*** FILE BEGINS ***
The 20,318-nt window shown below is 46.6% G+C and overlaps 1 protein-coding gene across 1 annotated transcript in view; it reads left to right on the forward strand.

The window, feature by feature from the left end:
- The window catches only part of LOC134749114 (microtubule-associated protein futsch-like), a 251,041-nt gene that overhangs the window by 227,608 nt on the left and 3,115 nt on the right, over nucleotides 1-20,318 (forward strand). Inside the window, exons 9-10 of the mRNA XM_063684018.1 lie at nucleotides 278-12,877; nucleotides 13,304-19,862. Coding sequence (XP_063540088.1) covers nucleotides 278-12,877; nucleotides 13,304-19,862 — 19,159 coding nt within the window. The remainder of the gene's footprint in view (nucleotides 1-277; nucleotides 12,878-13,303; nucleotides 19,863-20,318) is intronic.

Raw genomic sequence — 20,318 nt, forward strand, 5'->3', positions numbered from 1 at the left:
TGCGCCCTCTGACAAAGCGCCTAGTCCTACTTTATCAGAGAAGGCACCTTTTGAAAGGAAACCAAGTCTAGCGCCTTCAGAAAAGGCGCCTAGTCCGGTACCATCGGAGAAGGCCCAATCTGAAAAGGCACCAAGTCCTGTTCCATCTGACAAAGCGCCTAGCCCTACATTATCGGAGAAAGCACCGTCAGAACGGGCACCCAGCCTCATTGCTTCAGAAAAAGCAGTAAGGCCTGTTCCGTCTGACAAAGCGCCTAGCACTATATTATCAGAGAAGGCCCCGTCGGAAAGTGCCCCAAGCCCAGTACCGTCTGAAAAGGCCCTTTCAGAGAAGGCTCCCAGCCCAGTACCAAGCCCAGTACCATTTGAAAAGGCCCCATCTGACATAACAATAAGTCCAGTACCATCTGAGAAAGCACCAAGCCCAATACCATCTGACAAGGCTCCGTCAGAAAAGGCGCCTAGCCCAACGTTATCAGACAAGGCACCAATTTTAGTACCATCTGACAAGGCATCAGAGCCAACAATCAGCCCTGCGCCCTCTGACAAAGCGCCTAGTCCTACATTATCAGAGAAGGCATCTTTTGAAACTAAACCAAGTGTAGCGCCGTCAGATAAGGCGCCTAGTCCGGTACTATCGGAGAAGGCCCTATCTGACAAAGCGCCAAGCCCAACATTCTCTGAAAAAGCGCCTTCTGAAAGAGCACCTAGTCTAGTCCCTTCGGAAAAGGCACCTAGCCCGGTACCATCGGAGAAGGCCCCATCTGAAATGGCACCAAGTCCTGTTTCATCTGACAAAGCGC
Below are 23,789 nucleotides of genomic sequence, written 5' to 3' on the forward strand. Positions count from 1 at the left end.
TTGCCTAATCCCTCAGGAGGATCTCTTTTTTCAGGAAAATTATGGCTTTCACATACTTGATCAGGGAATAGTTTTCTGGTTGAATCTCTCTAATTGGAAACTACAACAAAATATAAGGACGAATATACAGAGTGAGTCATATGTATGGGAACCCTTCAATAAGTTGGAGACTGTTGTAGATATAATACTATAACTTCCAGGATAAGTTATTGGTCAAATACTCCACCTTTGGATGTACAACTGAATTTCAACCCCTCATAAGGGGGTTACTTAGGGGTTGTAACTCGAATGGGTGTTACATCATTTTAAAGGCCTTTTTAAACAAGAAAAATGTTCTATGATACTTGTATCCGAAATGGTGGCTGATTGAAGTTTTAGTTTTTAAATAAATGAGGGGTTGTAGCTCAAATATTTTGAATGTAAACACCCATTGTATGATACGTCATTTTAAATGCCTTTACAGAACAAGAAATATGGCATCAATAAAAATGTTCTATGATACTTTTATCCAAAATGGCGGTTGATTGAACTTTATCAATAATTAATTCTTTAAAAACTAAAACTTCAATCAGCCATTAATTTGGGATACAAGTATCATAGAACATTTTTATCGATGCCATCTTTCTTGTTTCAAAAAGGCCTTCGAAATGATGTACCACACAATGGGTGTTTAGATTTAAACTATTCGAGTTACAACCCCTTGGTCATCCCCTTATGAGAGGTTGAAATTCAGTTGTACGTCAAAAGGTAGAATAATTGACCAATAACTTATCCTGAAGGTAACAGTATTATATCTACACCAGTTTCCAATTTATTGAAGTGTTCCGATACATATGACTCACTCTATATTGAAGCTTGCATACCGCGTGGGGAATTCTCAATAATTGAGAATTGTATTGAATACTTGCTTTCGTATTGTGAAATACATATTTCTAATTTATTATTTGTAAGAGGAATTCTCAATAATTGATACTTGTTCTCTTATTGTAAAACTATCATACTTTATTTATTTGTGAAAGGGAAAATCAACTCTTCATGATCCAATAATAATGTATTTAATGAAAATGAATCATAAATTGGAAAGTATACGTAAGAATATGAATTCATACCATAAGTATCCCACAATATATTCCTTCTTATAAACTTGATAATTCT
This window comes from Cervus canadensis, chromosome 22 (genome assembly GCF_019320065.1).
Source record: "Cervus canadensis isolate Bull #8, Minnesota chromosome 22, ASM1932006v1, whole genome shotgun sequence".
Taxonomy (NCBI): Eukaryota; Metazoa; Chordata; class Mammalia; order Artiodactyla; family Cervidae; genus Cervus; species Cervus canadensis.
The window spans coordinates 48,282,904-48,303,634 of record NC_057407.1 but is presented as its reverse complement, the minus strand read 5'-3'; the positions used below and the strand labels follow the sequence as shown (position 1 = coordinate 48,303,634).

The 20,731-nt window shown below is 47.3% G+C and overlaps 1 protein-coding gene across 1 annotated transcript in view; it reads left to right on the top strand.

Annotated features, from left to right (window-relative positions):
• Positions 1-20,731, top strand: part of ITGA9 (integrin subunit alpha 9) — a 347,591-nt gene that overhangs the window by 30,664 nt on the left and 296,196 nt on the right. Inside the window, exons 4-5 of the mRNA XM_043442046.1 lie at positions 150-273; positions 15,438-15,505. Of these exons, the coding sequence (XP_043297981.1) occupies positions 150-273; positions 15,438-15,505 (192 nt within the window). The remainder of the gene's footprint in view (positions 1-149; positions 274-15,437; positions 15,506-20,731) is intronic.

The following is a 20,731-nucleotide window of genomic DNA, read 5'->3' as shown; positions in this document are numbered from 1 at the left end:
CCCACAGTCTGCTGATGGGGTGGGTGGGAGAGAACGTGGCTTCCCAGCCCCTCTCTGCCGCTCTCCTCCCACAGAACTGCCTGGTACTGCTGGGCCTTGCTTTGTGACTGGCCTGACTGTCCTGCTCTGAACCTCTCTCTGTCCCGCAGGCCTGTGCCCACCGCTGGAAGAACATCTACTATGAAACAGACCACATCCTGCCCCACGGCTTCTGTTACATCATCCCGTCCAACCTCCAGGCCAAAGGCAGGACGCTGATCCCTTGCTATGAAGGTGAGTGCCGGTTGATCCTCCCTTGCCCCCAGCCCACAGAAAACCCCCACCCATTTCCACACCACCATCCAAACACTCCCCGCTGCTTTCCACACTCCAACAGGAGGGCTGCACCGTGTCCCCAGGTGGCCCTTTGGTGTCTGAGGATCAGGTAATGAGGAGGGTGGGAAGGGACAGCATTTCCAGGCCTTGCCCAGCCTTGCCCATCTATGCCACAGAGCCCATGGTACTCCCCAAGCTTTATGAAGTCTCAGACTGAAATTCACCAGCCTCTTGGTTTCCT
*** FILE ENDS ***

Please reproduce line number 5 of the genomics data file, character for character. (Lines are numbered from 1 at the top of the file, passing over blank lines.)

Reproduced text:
TGCGCCCTCTGACAAAGCGCCTAGTCCTACTTTATCAGAGAAGGCACCTTTTGAAAGGAAACCAAGTCTAGCGCCTTCAGAAAAGGCGCCTAGTCCGGTACCATCGGAGAAGGCCCAATCTGAAAAGGCACCAAGTCCTGTTCCATCTGACAAAGCGCCTAGCCCTACATTATCGGAGAAAGCACCGTCAGAACGGGCACCCAGCCTCATTGCTTCAGAAAAAGCAGTAAGGCCTGTTCCGTCTGACAAAGCGCCTAGCACTATATTATCAGAGAAGGCCCCGTCGGAAAGTGCCCCAAGCCCAGTACCGTCTGAAAAGGCCCTTTCAGAGAAGGCTCCCAGCCCAGTACCAAGCCCAGTACCATTTGAAAAGGCCCCATCTGACATAACAATAAGTCCAGTACCATCTGAGAAAGCACCAAGCCCAATACCATCTGACAAGGCTCCGTCAGAAAAGGCGCCTAGCCCAACGTTATCAGACAAGGCACCAATTTTAGTACCATCTGACAAGGCATCAGAGCCAACAATCAGCCCTGCGCCCTCTGACAAAGCGCCTAGTCCTACATTATCAGAGAAGGCATCTTTTGAAACTAAACCAAGTGTAGCGCCGTCAGATAAGGCGCCTAGTCCGGTACTATCGGAGAAGGCCCTATCTGACAAAGCGCCAAGCCCAACATTCTCTGAAAAAGCGCCTTCTGAAAGAGCACCTAGTCTAGTCCCTTCGGAAAAGGCACCTAGCCCGGTACCATCGGAGAAGGCCCCATCTGAAATGGCACCAAGTCCTGTTTCATCTGACAAAGCGC